Tuesday, September 22, 2015

ILWU Opposing Oakland Coal Exports

By Mark Edward Nero

Longshore workers and marine clerks who move cargo at the Oakland and San Francisco seaports have rejected a developer’s plan to export coal through the former Oakland Army Base.

International Longshore and Warehouse Union elected officials said Sept. 18 that coal is an “undesirable, low-value cargo” and a “broken promise” on the part of the developer, and that longshore workers stand by community members in opposition to the plan, which would potentially bring nine million tons of coal passing through their neighborhoods on trains each year.

The rank and file members of ILWU Local 10 and ILWU Local 34 were the members that voted to oppose the handling of coal at the site.

“When the developers of the project were seeking tax money and public support to develop the Oakland Army Base, they talked about exporting cargoes like grain and potash,” ILWU Local 34 President Sean Farley said. “They made a ‘no coal’ promise to workers, the community and elected officials, and they need to make good on that promise. Waterfront space is in short supply on the West Coast, and it would be a mistake to lock Oakland into a decades-long lease with a coal industry that many say is dying. Coal proposals have failed up and down the West Coast, and Oakland shouldn’t become the dumping ground for dirty, low value cargoes that no one else wants.”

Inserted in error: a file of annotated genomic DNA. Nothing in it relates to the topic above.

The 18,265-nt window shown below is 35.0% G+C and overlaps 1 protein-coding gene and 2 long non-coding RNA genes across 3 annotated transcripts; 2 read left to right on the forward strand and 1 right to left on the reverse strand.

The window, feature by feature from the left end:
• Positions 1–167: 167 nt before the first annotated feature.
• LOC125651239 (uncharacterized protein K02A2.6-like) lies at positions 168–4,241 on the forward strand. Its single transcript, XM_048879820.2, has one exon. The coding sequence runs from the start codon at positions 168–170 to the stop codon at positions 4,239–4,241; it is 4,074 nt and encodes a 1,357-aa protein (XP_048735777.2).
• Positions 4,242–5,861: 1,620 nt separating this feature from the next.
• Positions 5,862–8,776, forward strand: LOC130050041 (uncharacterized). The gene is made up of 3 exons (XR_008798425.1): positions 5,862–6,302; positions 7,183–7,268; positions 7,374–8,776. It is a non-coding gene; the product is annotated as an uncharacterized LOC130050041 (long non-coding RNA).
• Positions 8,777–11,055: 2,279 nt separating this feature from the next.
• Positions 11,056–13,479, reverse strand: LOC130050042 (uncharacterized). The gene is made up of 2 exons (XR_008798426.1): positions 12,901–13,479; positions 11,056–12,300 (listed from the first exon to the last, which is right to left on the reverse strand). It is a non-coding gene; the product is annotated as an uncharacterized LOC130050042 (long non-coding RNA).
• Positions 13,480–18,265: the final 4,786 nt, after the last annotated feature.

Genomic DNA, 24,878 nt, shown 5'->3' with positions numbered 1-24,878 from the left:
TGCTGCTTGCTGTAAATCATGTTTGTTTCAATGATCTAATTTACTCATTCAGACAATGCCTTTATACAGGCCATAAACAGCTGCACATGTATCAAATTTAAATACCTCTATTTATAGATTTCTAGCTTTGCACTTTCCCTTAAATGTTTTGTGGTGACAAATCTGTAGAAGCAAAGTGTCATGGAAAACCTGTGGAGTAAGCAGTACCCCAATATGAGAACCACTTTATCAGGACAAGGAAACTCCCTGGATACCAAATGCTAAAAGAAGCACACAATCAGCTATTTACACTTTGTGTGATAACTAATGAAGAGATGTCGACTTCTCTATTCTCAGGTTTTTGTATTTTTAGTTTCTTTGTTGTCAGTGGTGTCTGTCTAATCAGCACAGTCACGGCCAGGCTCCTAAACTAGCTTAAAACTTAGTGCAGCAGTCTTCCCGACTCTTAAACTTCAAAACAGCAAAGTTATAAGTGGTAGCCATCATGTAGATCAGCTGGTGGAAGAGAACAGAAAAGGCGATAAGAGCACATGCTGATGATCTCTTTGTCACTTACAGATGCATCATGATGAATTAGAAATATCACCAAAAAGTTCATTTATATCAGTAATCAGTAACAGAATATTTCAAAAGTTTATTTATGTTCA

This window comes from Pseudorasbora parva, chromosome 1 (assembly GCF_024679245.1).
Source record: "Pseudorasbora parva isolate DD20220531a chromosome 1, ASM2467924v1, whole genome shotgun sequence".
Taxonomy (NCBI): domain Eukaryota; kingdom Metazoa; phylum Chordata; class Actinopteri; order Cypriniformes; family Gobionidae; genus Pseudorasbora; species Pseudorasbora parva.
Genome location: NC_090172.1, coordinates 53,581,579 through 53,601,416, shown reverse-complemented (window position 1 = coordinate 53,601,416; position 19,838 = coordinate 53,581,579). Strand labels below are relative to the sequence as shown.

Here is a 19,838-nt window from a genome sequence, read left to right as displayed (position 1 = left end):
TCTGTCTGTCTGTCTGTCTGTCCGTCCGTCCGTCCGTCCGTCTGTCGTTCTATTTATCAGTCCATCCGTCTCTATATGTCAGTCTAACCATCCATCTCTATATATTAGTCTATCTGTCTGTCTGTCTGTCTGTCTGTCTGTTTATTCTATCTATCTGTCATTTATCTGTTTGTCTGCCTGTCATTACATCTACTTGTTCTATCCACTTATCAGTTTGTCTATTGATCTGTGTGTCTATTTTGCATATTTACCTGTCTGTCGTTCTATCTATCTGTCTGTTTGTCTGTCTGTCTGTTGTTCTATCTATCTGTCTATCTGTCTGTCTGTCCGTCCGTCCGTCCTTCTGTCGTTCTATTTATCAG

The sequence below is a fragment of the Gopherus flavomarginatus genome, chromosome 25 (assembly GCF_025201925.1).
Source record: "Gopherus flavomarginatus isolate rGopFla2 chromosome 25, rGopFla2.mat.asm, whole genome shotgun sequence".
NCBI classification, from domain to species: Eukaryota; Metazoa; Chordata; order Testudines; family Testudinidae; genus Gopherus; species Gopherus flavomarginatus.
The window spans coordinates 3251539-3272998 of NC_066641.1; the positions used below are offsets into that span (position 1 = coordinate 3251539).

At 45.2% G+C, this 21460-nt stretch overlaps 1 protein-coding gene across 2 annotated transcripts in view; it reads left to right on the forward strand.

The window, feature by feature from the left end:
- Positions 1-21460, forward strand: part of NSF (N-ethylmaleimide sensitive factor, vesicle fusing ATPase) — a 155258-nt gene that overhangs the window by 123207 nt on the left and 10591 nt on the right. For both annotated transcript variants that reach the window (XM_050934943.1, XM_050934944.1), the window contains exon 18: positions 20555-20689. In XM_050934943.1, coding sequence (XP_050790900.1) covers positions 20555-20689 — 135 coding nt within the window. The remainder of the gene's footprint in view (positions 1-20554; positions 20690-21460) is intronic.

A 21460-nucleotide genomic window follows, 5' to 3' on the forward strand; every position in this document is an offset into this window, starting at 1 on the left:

After the Oakland City Council granted the California Capital and Investment Group (CCIG) the right to develop the former Army base adjacent to the Port of Oakland, CCIG planned to build the Oakland Bulk and Oversized Terminal (OBOT) on the site.

The OBOT is expected to be completed in 2017 and handle up to nine million tons of commodities a year – including 4.5 billion tons of coal – brought in by rail and loaded onto ships bound for other countries, according to the terminal’s builder and operator. The terminal’s legal representation contends that coal is one of many commodities city officials knew might be exported from the facility when they agreed to the development.